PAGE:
Tuesday, 29 September 2009
Crap cycling on Markhouse Road, Walthamstow
As you'll see from the sign above, located on South Grove E17 close to the junction with Markhouse Road, what you are about to see is a recommended cycle route to Leyton.
You've no sooner started cycling along Markhouse Road then you encounter this. (Below) Why is the driver of the first car in the cycle lane? Because the driver has no other choice. The Council has built a new pedestrian refuge in the middle of the road. The carriageway is far too narrow for a cyclist and a car driver to share the space that's left over, but that doesn't deter the geniuses in highway engineering, who have painted some lovely white lines.
(Below) Cyclists then encounter a second new pedestrian refuge, where vehicles are once again forced into the cycle lane. And it's cleverly positioned just before a bend, ensuring that speeding drivers remain by the kerb. The cycle lane fizzles out beyond the bend.
Note that that one of the KEEP LEFT signs has already been smashed away by a vehicle colliding with it, and the remaining sign is askew, after a minor collision. Hardly a safe environment for pedestrians to wait in the middle of the road.
See what effect the refuge has on these two buses.
(Below) Just after the junction with Queens Road E17 there's another new pedestrian refuge. And once again high speed vehicles are forced into the cycle lane.
(Below) And notice that on this pedestrian refuge one of the signs has also already been demolished by a driver not in control of their vehicle.
This road has recently been "improved" to benefit cyclists and pedestrians. I would argue these improvements actually make the road more dangerous for both walkers and cyclists.
Markhouse Road is a perfect symbol of what's wrong with transport policy in London, and why cycling and walking are currently going nowhere. The first problem which has to be dealt with here is that of speed. These so-called improvements do nothing to address reckless risk-taking drivers. This is supposedly a 30 mph limit in a dense residential area, close to two schools, but there is nothing to slow down speeding drivers, not even a solar-powered flashing advisory speed sign. And because Markhouse Road is an A road, Transport for London would not permit it to be made into a 20 mph zone, even if the Council wanted to. And yet a 20 mph limit is the first essential step in humanising this road.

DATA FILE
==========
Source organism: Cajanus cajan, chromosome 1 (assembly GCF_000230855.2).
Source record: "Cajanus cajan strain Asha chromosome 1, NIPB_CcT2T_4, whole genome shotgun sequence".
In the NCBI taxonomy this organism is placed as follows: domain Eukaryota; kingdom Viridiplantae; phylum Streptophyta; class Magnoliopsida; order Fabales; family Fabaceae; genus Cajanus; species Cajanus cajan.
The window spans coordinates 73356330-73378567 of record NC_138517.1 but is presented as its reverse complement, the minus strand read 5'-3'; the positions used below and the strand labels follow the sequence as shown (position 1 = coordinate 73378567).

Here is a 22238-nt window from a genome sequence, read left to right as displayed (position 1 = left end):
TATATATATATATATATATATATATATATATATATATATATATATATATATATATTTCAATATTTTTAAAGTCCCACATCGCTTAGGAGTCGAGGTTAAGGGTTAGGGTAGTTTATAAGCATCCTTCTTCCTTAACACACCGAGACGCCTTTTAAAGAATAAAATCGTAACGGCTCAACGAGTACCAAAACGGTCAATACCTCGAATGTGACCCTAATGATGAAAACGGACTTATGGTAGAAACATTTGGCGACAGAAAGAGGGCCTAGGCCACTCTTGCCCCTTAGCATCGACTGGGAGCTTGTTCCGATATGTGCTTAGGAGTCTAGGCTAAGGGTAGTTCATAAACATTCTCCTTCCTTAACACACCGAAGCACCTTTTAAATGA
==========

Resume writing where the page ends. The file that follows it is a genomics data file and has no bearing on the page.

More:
Secondly, the refuges are stupid and useless. Who wants to be stranded with small children between a pair of concrete pancakes in the middle of two lanes of high density fast-moving traffic? Much better to replace all these islands with zebra crossings. But of course TfL would not allow this, because vehicle flow is a greater priority than the safety and convenience of local residents who walk.
Thirdly, the cycle lane is a useless farce. It should be blacked out. It might as well not exist. It makes cycling more dangerous by giving drivers the illusion that it supplies an adequate space for cyclists. And as we know, cycle lanes encourage drivers to come closer than they would otherwise. I shall not be unduly surprised if a cyclist is killed or seriously injured by a driver colliding with her as she is passing one of these new refuges.
Fourthly, there is the basic problem of car dependency and driver attitude. The volume of vehicles makes this a very unpleasant road to cycle on. How many of these drivers are going on journeys of less than five miles? Quite probably most of them. Yet their transport choice is given priority.
The other problem is that many drivers will overtake you at the very last moment, desperate to get past the concrete island before the cyclist. Those who don't cycle in London because they are fearful of their safety are quite right not to. Cycling on Markhouse Road can be unnerving and dangerous, and the rest of your life can be in the hands of some moron driving a 4X4 while texting.
London is currently trapped in a vicious circle of pampered car dependency, spectacular and widespread driver lawlessness, and a reluctance at all levels to create the safe and convenient infrastructure that will encourage people to walk and cycle.